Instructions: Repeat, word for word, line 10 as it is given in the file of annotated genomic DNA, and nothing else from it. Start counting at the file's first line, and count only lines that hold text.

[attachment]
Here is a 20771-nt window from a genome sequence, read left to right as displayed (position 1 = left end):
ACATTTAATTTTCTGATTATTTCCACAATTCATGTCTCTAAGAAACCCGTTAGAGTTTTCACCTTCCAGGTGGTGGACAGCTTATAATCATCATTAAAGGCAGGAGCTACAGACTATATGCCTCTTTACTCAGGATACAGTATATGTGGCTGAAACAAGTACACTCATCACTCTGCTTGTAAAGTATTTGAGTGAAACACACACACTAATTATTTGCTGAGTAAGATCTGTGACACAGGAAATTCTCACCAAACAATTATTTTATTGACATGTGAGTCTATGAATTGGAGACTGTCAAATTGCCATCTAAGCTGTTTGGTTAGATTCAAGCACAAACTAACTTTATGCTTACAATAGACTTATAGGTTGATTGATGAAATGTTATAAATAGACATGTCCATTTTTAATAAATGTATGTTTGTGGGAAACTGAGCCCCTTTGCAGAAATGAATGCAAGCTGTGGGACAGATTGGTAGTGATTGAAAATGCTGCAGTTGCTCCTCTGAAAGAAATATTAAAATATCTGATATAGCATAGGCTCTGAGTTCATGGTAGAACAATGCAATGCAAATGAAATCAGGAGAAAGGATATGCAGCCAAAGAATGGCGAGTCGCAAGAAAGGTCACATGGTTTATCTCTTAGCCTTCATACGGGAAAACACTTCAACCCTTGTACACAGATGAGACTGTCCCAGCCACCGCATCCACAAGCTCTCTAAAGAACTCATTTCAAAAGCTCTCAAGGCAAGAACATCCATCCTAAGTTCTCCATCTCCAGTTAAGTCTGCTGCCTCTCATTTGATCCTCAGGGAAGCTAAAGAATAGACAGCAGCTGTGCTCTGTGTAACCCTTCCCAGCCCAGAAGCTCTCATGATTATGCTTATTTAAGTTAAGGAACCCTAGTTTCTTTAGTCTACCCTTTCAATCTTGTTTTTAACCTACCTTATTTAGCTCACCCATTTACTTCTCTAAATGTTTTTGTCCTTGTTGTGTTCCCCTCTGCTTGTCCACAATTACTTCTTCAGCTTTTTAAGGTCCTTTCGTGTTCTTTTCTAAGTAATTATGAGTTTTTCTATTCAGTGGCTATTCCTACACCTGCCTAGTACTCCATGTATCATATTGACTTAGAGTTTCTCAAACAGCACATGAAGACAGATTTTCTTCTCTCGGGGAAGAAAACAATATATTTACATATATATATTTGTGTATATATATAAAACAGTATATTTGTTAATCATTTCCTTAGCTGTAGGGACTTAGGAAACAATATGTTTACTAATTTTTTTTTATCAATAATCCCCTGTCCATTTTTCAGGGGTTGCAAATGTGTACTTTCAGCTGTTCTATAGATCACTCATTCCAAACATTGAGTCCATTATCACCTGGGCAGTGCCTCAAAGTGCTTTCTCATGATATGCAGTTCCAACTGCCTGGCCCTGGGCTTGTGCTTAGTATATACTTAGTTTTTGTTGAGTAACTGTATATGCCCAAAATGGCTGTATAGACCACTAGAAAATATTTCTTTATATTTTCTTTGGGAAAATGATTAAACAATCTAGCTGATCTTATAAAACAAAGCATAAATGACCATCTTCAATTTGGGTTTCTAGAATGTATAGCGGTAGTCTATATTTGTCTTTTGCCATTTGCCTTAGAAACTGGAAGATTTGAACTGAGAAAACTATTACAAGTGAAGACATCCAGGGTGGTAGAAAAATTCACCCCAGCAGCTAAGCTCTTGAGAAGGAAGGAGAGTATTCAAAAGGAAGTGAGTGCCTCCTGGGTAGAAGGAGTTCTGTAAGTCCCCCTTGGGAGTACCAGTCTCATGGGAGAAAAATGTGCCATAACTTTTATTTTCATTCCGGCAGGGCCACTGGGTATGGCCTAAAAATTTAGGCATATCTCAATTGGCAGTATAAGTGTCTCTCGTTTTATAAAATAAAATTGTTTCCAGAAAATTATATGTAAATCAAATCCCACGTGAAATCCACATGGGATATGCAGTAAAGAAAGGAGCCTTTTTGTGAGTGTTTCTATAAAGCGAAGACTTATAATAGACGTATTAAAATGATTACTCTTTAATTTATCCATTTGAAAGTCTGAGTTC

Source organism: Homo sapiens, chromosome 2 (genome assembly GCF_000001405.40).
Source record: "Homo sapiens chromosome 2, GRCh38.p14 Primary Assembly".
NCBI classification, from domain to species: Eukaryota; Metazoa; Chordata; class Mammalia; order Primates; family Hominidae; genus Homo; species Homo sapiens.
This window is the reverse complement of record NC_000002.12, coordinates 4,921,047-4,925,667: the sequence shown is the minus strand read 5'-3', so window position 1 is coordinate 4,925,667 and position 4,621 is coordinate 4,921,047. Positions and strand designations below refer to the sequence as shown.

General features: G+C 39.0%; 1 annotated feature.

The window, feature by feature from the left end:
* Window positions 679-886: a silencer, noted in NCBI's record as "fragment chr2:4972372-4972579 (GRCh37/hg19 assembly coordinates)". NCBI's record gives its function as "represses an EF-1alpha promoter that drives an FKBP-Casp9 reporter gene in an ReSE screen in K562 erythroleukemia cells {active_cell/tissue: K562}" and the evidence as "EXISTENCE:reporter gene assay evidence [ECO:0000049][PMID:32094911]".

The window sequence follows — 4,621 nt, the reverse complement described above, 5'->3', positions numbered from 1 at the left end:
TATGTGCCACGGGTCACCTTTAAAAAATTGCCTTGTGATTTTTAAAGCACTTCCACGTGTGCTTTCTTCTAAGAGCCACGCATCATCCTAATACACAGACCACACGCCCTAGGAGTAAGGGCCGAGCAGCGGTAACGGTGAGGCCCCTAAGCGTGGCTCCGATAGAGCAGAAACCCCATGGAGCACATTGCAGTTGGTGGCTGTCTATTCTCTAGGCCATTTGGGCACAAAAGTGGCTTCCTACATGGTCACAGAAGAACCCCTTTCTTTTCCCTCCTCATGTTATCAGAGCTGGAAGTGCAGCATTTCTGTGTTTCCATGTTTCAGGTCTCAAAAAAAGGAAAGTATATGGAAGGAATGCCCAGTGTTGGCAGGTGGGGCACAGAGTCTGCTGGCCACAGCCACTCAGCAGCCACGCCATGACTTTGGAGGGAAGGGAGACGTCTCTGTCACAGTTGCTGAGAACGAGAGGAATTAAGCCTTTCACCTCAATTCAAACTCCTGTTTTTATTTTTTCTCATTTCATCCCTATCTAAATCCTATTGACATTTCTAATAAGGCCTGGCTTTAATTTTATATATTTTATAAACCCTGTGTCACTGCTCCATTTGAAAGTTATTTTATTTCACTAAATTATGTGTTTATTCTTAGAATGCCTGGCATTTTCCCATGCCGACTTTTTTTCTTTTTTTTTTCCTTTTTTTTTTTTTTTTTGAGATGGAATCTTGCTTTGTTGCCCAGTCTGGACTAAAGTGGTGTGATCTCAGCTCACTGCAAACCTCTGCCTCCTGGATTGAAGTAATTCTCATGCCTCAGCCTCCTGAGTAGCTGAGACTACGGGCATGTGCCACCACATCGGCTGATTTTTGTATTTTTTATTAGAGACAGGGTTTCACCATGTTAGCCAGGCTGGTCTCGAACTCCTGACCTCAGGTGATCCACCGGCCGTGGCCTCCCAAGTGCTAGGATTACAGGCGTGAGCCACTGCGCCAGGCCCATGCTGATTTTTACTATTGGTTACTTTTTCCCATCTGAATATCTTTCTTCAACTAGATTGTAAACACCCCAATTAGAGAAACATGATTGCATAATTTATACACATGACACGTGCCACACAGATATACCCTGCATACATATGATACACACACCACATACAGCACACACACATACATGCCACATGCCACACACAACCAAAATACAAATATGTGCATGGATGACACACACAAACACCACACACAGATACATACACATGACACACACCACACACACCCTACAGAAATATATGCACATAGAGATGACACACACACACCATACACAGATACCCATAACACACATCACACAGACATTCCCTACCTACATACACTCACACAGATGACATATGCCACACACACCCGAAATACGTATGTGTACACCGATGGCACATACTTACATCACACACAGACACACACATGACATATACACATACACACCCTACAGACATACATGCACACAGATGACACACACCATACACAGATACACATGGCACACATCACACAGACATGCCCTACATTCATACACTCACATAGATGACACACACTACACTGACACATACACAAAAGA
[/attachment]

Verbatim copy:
The window sequence follows — 4,621 nt, the reverse complement described above, 5'->3', positions numbered from 1 at the left end: